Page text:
Canada takes a leading role in fighting tobacco use on Sunday when it imposes a tough new law banning tobacco advertising, but health groups here complain the regulations do not go far enough.

As of New Year's Day, Canada's tobacco industry can no longer advertise in newspapers and magazines, an extension of an existing ban against promoting tobacco products on radio and television.The law puts Canada a leap ahead of other major countries, including the United States, where health groups are still seeking an outright ban on magazine and newspaper advertising.

Billboard and in-store advertising will be phased out over three years - to the disappointment of anti-smoking forces. Tobacco companies will still be able to promote sporting and other events using only their corporate logos.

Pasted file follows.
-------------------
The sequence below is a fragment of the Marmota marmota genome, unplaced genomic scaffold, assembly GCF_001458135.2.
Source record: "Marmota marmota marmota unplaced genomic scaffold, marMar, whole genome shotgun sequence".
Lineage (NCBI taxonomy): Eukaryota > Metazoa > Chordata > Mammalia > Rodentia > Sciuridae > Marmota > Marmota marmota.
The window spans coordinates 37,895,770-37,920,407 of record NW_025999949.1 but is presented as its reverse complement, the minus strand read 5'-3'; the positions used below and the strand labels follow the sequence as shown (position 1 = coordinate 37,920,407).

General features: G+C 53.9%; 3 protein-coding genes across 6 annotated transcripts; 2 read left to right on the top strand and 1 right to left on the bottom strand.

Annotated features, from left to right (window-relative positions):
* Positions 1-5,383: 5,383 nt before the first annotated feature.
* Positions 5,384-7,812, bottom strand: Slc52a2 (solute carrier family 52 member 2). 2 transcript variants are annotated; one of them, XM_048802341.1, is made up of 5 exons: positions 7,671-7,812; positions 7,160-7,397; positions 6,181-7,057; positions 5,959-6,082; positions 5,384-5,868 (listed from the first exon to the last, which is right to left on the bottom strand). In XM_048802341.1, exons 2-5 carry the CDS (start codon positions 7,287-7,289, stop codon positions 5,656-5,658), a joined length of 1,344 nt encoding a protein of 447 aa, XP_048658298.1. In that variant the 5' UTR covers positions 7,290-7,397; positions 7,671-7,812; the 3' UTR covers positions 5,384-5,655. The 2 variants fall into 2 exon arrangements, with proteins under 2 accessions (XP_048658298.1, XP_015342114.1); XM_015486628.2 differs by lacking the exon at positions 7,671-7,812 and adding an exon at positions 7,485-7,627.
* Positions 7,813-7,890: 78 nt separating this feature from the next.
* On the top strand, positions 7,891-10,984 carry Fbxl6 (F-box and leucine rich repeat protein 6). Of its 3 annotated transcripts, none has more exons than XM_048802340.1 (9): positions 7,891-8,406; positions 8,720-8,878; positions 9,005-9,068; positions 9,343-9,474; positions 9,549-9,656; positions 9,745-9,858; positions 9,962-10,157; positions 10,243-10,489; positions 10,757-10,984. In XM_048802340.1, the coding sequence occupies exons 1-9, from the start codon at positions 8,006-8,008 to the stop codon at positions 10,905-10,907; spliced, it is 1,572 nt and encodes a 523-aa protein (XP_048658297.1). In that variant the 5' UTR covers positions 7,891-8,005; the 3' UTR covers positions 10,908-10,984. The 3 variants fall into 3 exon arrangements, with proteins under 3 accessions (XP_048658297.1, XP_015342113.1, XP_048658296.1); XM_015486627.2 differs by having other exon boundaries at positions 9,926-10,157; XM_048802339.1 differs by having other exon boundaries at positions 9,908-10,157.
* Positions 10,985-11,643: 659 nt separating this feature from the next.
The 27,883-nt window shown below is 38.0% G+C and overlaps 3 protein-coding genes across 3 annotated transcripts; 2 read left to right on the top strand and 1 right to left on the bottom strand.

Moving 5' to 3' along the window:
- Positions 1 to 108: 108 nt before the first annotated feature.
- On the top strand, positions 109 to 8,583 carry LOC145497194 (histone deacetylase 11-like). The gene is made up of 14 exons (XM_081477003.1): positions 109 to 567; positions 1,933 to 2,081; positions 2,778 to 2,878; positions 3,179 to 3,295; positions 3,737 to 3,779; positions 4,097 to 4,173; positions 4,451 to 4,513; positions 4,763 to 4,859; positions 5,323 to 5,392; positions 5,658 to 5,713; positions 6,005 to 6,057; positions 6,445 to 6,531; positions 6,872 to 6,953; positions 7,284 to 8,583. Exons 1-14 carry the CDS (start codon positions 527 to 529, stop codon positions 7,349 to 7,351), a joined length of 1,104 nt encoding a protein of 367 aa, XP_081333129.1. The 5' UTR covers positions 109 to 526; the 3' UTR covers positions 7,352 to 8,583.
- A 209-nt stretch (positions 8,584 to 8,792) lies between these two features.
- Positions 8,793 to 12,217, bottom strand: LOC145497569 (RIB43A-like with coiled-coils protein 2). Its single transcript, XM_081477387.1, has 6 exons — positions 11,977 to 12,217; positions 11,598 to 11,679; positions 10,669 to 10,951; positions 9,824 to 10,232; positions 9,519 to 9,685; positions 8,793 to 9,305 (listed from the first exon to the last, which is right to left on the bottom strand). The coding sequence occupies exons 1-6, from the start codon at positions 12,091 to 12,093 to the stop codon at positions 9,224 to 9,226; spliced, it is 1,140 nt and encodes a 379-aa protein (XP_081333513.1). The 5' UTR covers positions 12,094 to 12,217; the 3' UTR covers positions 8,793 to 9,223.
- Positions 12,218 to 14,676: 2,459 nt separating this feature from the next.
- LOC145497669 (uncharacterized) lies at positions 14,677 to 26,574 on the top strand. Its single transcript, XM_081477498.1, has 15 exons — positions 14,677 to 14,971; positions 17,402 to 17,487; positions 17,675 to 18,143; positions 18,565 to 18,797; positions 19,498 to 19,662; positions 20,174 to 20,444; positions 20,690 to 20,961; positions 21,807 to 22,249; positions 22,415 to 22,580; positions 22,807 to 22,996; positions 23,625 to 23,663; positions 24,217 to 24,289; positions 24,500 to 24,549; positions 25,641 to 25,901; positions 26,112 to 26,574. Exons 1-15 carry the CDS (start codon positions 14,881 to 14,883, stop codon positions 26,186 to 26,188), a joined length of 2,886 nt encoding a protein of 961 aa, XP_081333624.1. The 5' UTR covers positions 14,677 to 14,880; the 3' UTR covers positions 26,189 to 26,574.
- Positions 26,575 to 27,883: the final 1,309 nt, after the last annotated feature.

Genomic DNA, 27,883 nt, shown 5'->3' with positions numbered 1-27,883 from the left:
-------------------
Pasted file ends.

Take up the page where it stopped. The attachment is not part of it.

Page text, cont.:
Health groups, who have been challenging a determined industry lobbying effort to derail the legislation that was passed earlier this year, say it is an important first step.

Health workers here have expressed outrage at "lifestyle" advertising they say sends a message to young people that they must smoke to be trendy.

Canada's four major tobacco companies, who spend C$100 million ($83 million) a year on advertising, maintain their efforts are directed at their rapidly shrinking base of customers and not at attracting new users.